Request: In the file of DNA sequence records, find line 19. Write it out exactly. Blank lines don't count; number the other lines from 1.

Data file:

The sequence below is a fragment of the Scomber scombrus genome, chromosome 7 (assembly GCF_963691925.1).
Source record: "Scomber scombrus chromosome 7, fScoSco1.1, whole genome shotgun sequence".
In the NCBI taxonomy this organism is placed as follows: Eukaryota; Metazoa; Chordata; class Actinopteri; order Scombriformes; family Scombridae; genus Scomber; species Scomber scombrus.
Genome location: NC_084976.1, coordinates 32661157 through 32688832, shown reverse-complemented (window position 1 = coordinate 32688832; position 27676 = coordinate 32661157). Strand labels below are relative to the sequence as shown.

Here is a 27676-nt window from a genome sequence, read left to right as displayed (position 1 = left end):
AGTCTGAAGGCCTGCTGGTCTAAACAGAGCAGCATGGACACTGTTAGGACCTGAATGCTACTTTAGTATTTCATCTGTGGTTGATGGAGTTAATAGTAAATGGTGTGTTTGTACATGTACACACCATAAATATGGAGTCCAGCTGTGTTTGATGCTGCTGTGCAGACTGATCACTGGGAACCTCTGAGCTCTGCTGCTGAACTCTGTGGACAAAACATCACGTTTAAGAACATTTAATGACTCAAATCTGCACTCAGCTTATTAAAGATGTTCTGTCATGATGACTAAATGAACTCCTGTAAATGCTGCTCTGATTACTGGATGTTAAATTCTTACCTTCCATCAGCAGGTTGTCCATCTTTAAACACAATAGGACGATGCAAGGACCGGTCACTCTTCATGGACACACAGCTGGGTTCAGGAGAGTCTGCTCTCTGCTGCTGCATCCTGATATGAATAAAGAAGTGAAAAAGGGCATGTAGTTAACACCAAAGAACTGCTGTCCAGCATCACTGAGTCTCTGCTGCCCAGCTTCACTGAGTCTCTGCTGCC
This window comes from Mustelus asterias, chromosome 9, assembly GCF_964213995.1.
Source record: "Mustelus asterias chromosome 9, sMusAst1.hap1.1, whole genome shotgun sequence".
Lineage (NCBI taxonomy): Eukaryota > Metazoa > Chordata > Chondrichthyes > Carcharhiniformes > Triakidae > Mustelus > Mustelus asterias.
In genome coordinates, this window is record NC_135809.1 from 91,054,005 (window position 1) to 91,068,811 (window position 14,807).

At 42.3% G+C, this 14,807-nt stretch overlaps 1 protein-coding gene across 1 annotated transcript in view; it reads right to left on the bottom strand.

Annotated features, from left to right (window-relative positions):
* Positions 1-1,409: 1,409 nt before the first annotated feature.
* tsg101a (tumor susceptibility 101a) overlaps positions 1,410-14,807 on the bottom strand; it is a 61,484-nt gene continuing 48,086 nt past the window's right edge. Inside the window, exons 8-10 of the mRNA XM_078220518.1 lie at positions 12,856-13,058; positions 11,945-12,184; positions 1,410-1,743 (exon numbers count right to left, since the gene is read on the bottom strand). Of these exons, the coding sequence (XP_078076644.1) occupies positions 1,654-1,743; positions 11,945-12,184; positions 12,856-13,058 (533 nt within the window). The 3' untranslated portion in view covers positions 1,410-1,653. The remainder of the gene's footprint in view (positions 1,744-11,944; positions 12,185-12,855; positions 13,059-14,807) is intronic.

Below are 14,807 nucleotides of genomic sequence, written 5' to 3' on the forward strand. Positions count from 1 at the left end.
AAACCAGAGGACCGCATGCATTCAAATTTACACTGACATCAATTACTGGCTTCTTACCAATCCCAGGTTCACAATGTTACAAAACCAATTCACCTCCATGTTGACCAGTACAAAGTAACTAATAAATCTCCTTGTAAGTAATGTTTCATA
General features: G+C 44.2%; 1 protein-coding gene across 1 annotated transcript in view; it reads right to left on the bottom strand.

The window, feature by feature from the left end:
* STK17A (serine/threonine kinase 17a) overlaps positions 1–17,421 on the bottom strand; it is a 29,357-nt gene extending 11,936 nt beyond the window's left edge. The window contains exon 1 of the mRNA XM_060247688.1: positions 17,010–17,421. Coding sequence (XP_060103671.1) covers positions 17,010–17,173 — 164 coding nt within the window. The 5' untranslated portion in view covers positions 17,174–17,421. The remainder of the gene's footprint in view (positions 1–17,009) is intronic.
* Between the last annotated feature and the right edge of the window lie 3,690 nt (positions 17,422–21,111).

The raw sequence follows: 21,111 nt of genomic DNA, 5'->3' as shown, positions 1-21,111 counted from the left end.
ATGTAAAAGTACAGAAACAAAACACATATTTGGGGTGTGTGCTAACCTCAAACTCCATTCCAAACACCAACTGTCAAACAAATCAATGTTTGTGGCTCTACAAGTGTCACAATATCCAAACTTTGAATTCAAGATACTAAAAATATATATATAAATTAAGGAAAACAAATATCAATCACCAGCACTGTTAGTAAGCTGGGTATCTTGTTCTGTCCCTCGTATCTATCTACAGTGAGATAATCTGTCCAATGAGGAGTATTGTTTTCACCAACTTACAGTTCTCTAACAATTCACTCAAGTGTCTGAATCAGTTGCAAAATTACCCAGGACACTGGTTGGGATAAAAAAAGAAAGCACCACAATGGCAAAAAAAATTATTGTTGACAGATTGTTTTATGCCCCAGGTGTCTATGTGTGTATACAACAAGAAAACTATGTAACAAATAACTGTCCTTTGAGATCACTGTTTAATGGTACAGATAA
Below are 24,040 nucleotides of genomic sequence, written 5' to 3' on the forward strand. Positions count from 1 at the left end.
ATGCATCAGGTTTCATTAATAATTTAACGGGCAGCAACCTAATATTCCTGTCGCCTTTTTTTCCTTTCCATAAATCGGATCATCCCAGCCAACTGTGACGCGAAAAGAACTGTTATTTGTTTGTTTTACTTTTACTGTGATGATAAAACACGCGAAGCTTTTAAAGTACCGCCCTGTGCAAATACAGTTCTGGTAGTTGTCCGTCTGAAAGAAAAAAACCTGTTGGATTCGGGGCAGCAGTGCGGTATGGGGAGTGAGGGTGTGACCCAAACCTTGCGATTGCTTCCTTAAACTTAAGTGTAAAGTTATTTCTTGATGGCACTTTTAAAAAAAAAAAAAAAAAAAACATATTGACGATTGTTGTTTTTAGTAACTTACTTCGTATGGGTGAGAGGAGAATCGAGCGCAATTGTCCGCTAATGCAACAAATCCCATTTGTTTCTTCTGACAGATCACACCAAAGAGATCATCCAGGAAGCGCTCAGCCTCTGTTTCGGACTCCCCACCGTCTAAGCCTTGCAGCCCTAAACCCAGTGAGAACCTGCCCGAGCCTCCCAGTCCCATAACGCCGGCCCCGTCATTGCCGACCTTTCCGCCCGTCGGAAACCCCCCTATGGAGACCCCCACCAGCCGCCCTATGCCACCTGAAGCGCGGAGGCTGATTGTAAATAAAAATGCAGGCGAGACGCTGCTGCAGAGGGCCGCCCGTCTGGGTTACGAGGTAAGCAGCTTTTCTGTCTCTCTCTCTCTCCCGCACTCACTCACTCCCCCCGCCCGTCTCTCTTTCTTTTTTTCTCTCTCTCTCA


* STK17A (serine/threonine kinase 17a) overlaps positions 1–17,421 on the bottom strand; it is a 29,357-nt gene extending 11,936 nt beyond the window's left edge. The window contains exon 1 of the mRNA XM_060247688.1: positions 17,010–17,421. Coding sequence (XP_060103671.1) covers positions 17,010–17,173 — 164 coding nt within the window. The 5' untranslated portion in view covers positions 17,174–17,421. The remainder of the gene's footprint in view (positions 1–17,009) is intronic.